If you accept the above premise, it behooves you to implement an optimization strategy. But first, you must ascertain your preferences, which comprise a personal profile for a life worth living. There are two overarching disciplines available for guidance: natural science and philosophy. The former concerns the four-dimensional framework of reality as we know it. The latter concerns the fifth dimension, the spiritual, the wholly other, that which can only be approximated by the real component of its fully unknowable complexity.
Through the millennia of intellectual discourse, a few general guidelines for a worthy fifth dimension have been distilled. A further distillation provides the quintessential fifth dimension for a quality life: the Golden Rule of Hillel and the preeminent social imperative — the Decalogue of Moses.
As for the four-dimensional spacetime of perceived reality, centuries of scientific research have produced the ultimate survival guideline: natural selection. The concept of fitness is central to natural selection. And, although modern evolutionary theory defines fitness in terms of individual reproduction, fitness is sometimes colloquially understood as a quality that promotes survival of a particular individual, as illustrated in the well-known phrase survival of the fittest.
So, one's optimization strategy reduces to an appropriate fitness plan, of which there are many. But, again, there are two overarching schools of thought, which I will anthropomorphize as the School of Hearts and the School of Minds. The former subsumes all the fitness plans that stress the importance of physical and emotional fitness. The latter acknowledges the importance of intellectual strength, which is arguably the fitness edge responsible for human preeminence among the species.
I submit that most of the proven fitness plans from the School of Hearts will provide an adequate fitness base for survival. Choose components from every food group, including a sampling of food for thought.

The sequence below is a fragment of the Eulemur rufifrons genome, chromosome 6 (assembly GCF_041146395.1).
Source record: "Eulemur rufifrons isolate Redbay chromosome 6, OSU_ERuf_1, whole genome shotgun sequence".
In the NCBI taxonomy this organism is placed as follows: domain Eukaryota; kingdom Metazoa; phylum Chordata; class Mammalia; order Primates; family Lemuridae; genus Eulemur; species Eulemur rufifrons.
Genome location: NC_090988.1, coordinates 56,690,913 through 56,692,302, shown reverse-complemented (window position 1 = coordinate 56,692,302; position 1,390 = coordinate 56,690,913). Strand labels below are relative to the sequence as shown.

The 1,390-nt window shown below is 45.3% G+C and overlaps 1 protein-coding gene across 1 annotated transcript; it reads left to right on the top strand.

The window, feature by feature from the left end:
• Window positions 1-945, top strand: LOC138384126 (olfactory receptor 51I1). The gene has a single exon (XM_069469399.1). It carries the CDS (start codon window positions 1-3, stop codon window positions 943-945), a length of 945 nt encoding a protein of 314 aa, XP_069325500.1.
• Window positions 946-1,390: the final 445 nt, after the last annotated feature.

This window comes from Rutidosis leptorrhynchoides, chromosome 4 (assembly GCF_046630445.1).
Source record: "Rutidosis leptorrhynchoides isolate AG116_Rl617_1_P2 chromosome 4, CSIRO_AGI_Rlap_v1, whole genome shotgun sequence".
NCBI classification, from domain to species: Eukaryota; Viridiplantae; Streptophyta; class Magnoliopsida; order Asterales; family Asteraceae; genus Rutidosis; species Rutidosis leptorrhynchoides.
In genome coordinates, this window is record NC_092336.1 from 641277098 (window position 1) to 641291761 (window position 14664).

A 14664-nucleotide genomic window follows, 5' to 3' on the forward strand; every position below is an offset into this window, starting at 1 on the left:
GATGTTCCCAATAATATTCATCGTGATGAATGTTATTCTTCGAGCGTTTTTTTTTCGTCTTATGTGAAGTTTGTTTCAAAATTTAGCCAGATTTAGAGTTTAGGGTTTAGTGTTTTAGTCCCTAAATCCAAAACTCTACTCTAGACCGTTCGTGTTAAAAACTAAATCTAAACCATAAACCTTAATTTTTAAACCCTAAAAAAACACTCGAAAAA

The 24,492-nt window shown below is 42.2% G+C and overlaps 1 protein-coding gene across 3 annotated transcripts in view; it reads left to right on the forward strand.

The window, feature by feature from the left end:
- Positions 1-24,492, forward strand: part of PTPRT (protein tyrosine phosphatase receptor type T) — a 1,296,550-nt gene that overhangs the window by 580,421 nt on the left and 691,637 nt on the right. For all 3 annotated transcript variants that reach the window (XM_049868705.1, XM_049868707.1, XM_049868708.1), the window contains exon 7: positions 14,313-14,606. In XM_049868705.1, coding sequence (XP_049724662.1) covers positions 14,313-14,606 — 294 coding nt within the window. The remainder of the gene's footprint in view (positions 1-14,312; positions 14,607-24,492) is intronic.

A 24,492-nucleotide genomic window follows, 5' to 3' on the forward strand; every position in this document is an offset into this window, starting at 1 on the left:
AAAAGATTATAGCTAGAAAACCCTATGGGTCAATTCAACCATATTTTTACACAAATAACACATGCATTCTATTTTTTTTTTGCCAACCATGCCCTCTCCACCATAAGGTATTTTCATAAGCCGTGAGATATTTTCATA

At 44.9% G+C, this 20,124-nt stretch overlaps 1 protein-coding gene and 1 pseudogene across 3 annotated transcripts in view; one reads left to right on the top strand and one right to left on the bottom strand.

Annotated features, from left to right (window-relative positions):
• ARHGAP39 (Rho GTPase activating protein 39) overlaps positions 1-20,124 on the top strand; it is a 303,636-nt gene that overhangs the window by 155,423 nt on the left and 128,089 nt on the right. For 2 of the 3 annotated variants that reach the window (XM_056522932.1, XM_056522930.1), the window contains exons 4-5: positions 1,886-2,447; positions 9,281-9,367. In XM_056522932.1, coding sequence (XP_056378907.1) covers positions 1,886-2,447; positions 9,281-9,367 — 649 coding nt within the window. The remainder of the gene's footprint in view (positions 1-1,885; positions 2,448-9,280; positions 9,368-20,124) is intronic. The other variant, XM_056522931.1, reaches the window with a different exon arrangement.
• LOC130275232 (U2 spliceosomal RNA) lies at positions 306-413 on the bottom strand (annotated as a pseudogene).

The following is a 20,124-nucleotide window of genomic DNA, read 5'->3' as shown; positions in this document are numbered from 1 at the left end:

But for crisis management, you must arm yourself with a carefully chosen regimen from the School of Minds. This then is where extra napkins come in. It is my whimsical characterization for a backup plan, a so-called Plan B for any occasion having significant downside consequences.
I was a Boy Scout for only several weeks of my childhood, but I managed to come away from the experience with an important insight: be prepared. My parents, survivors extraordinaire both, taught me many lessons, not the least of which was to have a rainy-day fund. And so, for a litany of good advice, we have: drink milk; begin planning for retirement when you begin your career; remember the cornerstones of investing (asset allocation, diversification, cost averaging, and rebalancing); don't gamble the rent money, and that goes for the health and liability insurance premiums too; backup your hard drive; don't drink and drive; etc.; etc.; etc. You've heard the drill many times. You need a backup plan just in case winging it doesn't work out. Are you listening?
There are those who relish the liberating thrill of living on the edge. I have known some, and that is a legitimate modus for life. Greater risk but a chance for perceived reward. Quality versus quantity. But every choice involves a risk/reward trade-off, and 'strive for more' suggests greater weight be assigned to quantity (i.e., time) for there is no recovering from the point of no return, by definition. Moreover, risk without expectation of reward is analogous to 'hitting yourself on the head with a hammer because it feels so good when you stop'.
Even Big Al got one wrong because the Omnipotent One does roll the dice of quantum fluctuations. To the best of our knowledge, it's all about process and probability. That is why I choose extra napkins.